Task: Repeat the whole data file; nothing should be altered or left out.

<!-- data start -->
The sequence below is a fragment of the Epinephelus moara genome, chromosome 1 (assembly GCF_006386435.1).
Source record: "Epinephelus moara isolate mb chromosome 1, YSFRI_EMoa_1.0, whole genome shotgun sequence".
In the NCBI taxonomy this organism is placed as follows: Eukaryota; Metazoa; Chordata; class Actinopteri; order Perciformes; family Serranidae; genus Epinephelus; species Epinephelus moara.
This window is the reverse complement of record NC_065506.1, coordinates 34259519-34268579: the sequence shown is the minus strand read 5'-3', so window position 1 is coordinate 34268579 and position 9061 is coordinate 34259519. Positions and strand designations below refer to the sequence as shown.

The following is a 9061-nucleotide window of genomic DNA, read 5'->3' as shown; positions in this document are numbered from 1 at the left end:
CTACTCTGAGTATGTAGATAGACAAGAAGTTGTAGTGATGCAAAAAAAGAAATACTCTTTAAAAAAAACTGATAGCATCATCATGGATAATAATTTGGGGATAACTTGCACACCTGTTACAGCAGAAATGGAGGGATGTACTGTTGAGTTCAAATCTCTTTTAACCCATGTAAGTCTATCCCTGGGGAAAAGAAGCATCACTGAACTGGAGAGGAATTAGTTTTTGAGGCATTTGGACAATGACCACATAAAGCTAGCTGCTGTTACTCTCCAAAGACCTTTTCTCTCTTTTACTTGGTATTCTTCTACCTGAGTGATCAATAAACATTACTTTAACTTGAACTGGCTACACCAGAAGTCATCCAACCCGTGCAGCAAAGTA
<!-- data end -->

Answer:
The sequence below is a fragment of the Epinephelus moara genome, chromosome 1 (assembly GCF_006386435.1).
Source record: "Epinephelus moara isolate mb chromosome 1, YSFRI_EMoa_1.0, whole genome shotgun sequence".
In the NCBI taxonomy this organism is placed as follows: Eukaryota; Metazoa; Chordata; class Actinopteri; order Perciformes; family Serranidae; genus Epinephelus; species Epinephelus moara.
This window is the reverse complement of record NC_065506.1, coordinates 34259519-34268579: the sequence shown is the minus strand read 5'-3', so window position 1 is coordinate 34268579 and position 9061 is coordinate 34259519. Positions and strand designations below refer to the sequence as shown.

The following is a 9061-nucleotide window of genomic DNA, read 5'->3' as shown; positions in this document are numbered from 1 at the left end:
CTACTCTGAGTATGTAGATAGACAAGAAGTTGTAGTGATGCAAAAAAAGAAATACTCTTTAAAAAAAACTGATAGCATCATCATGGATAATAATTTGGGGATAACTTGCACACCTGTTACAGCAGAAATGGAGGGATGTACTGTTGAGTTCAAATCTCTTTTAACCCATGTAAGTCTATCCCTGGGGAAAAGAAGCATCACTGAACTGGAGAGGAATTAGTTTTTGAGGCATTTGGACAATGACCACATAAAGCTAGCTGCTGTTACTCTCCAAAGACCTTTTCTCTCTTTTACTTGGTATTCTTCTACCTGAGTGATCAATAAACATTACTTTAACTTGAACTGGCTACACCAGAAGTCATCCAACCCGTGCAGCAAAGTA